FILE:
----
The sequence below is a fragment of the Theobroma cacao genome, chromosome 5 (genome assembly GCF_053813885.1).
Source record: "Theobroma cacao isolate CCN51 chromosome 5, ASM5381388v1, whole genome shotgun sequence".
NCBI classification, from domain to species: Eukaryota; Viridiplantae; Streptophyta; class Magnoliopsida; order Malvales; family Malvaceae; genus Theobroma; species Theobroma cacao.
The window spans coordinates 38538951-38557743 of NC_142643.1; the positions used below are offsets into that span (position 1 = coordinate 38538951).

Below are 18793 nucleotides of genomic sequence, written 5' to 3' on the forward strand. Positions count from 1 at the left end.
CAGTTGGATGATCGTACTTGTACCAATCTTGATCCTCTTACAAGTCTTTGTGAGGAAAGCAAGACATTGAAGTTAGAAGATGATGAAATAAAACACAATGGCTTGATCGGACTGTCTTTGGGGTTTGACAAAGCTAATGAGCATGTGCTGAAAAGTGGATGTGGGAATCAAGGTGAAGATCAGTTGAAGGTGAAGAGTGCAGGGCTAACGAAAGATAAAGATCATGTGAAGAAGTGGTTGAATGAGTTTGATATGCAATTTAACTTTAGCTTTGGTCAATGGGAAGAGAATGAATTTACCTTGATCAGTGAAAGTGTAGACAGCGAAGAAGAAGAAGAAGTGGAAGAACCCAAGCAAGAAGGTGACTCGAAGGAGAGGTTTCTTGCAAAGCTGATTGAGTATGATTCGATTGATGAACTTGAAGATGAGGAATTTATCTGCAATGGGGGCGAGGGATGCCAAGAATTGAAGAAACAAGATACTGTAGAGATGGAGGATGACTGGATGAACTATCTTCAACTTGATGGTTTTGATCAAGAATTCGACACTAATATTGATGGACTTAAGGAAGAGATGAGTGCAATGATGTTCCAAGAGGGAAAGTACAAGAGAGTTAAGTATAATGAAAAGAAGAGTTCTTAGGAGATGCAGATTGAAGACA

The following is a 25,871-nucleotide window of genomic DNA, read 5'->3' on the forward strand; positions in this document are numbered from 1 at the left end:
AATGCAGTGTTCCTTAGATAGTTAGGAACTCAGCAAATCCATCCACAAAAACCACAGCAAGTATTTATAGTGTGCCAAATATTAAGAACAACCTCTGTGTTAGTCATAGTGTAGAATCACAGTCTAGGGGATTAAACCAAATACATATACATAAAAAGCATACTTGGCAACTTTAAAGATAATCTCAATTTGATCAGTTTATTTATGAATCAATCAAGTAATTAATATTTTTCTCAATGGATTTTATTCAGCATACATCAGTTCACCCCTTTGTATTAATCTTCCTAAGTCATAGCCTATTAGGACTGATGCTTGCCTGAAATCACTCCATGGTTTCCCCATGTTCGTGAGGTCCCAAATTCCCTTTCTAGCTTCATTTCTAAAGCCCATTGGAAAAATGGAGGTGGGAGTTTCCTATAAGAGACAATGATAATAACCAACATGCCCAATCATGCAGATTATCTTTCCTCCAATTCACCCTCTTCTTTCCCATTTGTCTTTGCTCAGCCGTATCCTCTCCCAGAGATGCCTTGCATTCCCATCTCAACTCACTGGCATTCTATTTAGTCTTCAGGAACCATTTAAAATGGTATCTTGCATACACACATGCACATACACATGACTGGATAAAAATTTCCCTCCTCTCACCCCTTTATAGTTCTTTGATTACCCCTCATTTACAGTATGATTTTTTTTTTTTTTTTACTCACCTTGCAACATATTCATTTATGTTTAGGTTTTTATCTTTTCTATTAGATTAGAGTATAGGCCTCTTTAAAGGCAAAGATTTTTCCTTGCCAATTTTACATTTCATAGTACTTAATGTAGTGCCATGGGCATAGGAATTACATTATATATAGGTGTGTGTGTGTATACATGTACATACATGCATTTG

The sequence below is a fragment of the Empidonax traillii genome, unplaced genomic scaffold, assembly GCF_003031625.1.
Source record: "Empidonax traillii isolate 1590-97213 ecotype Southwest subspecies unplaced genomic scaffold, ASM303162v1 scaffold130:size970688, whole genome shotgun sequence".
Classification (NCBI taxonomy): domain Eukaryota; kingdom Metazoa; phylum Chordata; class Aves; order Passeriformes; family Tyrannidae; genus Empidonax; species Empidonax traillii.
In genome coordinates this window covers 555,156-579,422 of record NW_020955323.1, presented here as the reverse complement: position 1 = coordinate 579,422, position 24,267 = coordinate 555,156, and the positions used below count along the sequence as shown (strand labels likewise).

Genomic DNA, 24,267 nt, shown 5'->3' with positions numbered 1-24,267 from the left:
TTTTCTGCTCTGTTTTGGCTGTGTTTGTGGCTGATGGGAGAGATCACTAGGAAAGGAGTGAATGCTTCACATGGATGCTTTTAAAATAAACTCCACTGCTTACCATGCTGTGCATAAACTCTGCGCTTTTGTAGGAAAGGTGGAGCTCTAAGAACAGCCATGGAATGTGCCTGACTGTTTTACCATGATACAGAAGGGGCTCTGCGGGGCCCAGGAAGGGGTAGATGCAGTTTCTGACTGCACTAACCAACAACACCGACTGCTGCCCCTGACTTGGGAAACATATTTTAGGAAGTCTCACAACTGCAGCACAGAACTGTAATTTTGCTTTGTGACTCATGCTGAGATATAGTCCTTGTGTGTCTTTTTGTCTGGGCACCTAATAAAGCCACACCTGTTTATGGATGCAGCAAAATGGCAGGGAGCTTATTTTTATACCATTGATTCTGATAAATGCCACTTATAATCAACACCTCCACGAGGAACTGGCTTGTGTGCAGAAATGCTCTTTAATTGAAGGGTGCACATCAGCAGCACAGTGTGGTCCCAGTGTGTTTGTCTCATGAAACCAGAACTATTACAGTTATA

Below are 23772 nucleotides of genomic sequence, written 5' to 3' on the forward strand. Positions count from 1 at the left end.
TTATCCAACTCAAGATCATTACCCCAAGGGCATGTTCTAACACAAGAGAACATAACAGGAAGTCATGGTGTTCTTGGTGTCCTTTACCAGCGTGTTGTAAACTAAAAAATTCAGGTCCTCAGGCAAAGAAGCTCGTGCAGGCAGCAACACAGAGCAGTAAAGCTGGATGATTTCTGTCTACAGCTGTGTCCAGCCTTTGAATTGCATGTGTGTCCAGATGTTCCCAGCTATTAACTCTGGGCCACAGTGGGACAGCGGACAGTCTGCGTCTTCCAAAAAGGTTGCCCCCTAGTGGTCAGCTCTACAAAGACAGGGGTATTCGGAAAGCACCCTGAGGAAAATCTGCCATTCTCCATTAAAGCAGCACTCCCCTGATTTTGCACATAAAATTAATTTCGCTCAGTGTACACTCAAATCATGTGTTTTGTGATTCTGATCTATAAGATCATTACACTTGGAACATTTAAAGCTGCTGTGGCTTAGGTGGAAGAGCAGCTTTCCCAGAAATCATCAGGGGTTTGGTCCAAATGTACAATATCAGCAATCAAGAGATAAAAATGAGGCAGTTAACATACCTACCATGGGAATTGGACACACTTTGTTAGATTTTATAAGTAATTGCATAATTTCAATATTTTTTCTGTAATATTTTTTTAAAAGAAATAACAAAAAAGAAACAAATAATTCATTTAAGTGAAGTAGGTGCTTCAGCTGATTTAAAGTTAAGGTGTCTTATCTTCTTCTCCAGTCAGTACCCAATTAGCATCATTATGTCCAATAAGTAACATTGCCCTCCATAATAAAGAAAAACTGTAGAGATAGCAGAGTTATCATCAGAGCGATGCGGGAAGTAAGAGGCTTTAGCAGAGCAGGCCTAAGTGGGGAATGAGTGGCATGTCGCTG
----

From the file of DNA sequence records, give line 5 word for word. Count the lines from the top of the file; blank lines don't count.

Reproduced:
Below are 18793 nucleotides of genomic sequence, written 5' to 3' on the forward strand. Positions count from 1 at the left end.